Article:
LaPlace woman fosters 18 cats: Community lessens Animal Shelter crowding during facility upgrades
LAPLACE — Tina Ory answered the call for help when the St. John Parish Animal Shelter was overcrowded with stray animals, opening her heart and home to foster 18 cats since August.
The most recent batch of foster cats came to Ory’s home in a group of nine this month, when feline stray intakes and owner surrenders surpassed the number of available cages at 488 W. Second St. in LaPlace.
St. John Parish Animal Shelter manager Racheal Sance said the crowding situation, which spiked to urgent levels in mid-October, has since evened out with the help of a small group of devoted community members.
Ongoing Animal Shelter renovations — which include fresh paint, new sheetrock, special wall panels and room reconfigurations — presented more need for adoption and foster outreach with rooms closed for construction.
The Animal Shelter now has 59 total cats, including 25 in foster homes, and 47 dogs, including five in foster homes, according to Sance. As of late last week, the Shelter contained 15 empty cat cages and 15 empty dog cages.
“Community support can always grow,” Sance said. “We generally have the same people rally behind us and step up whenever we need something. The more, the merrier.”
Ory is one of the regular supporters, driven by a compassion for animals. Nearly half of her foster cats have been adopted, and two more are being housed at the LaPlace Petsense to gain more adoption exposure.
The others are at her LaPlace home, getting acquainted to the freedom of running around a household.
“We’ve had a very pleasant experience,” Ory said.
“It’s extremely important to me because I know the value of a life. We opened our home because we have the space, we have the time and we love animals so much that we just could not see them being euthanized.”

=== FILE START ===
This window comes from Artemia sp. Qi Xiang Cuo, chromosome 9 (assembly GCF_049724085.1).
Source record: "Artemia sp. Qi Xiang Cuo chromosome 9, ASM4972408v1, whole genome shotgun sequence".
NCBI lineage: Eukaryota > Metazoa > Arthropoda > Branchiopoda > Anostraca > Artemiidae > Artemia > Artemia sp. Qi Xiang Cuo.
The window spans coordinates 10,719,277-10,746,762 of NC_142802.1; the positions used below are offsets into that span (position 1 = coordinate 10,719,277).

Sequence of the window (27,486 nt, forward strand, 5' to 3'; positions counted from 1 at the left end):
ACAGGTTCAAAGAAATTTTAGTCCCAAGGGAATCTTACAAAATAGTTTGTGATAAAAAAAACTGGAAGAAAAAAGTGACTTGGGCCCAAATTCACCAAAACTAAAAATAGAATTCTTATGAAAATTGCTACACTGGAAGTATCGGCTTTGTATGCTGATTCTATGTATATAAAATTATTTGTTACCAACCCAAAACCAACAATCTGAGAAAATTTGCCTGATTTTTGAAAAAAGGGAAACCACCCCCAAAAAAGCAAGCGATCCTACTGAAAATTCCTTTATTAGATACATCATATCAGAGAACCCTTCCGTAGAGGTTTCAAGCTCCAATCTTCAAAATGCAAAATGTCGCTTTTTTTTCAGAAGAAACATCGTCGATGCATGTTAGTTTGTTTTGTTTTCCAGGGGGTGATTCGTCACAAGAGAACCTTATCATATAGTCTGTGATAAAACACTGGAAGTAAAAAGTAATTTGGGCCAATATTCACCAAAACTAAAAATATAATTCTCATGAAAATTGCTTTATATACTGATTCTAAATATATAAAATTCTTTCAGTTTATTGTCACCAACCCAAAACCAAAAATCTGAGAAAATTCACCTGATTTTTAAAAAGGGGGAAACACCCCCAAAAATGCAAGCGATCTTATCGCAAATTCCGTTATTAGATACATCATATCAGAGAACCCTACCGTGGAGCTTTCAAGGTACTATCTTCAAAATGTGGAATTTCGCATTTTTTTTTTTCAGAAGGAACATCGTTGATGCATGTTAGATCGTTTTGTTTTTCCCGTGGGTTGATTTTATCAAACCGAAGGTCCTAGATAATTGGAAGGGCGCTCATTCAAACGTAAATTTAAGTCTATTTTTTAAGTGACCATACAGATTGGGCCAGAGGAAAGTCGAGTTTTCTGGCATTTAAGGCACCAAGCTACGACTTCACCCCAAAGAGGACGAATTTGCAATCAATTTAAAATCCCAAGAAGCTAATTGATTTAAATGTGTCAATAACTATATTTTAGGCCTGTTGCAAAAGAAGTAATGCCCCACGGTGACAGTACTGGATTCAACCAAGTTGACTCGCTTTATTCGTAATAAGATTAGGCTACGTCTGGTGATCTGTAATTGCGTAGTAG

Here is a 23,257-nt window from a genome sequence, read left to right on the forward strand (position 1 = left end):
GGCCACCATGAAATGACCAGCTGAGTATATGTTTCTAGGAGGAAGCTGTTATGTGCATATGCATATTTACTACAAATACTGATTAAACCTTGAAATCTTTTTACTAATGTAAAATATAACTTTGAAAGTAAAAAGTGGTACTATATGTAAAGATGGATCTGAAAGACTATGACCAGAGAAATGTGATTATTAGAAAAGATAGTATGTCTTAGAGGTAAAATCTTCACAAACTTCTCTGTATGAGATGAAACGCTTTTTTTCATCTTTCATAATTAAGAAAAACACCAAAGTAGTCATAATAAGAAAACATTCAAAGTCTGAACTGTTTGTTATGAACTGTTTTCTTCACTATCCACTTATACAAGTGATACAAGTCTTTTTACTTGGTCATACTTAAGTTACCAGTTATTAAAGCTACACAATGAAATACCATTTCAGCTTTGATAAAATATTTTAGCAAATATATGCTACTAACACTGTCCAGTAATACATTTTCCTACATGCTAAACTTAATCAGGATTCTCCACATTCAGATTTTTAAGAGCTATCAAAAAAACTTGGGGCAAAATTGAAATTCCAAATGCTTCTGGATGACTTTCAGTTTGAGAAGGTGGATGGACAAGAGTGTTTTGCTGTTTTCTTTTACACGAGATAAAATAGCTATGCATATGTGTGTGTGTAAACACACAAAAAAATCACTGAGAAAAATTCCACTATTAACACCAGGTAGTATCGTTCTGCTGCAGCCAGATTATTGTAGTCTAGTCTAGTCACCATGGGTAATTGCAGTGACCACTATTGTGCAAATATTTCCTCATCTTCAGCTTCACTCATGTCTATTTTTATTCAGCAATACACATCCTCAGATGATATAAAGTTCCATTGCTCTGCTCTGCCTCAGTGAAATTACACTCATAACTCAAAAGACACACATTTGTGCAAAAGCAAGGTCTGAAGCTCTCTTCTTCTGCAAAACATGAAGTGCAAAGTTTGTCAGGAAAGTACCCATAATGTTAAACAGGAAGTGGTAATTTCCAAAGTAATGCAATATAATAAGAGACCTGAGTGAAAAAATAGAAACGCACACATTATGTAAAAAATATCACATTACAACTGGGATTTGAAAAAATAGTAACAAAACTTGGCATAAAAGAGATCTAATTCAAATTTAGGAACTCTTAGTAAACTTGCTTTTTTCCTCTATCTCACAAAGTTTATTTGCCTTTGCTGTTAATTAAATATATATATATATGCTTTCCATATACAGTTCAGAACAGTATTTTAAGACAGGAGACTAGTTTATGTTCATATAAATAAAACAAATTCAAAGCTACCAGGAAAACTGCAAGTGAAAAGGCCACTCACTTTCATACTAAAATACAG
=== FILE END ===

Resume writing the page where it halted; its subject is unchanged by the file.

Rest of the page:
Ory said the Animal Shelter is extremely helpful to those who want to foster, offering food, litter and necessary materials at no cost to the volunteer.
“It costs nothing to foster, only a little bit of time and space,” Ory said.
Sance said the ultimate goal is to place cats and dogs with permanent, loving and responsible owners.
“The foster can make animals more adoptable by correcting behavior that we might not notice here at the Shelter, like clawing furniture or pulling on a leash,” Sance said.
Adoption costs $80 for cats and $100 for dogs, as set by St. John the Baptist Parish Government.
Sance said all animals come spayed or neutered, microchipped and vaccinated, which saves adopters hundreds of dollars in veterinary appointments.
Those looking to adopt must have up-to-date veterinary records for other animals in the household and a fenced-in backyard for dogs.
If a person is unable to adopt or foster, he or she may volunteer at adoption events or daily Animal Shelter operations.
Walking puppies on a leash can earn students service hours, according to Sance.
Newspaper, canned dog and cat food are welcome donations.
Sance said renovations began in October and are expected to wrap up next week, making the Animal Shelter more functional and appealing to visitors.
New walls, sheetrock and space configurations replace scratched and urine-scented maintenance concerns identified by Parish government earlier this year. Dull brown walls have been exchanged for light, soothing colors.
St. John Parish Animal Shelter adoption hours run from noon to 4 p.m. Monday through Saturday.
For more information, call 985-651-7387 or visit Friends of the St. John Parish Animal Shelter on Facebook to see adoptable animals.
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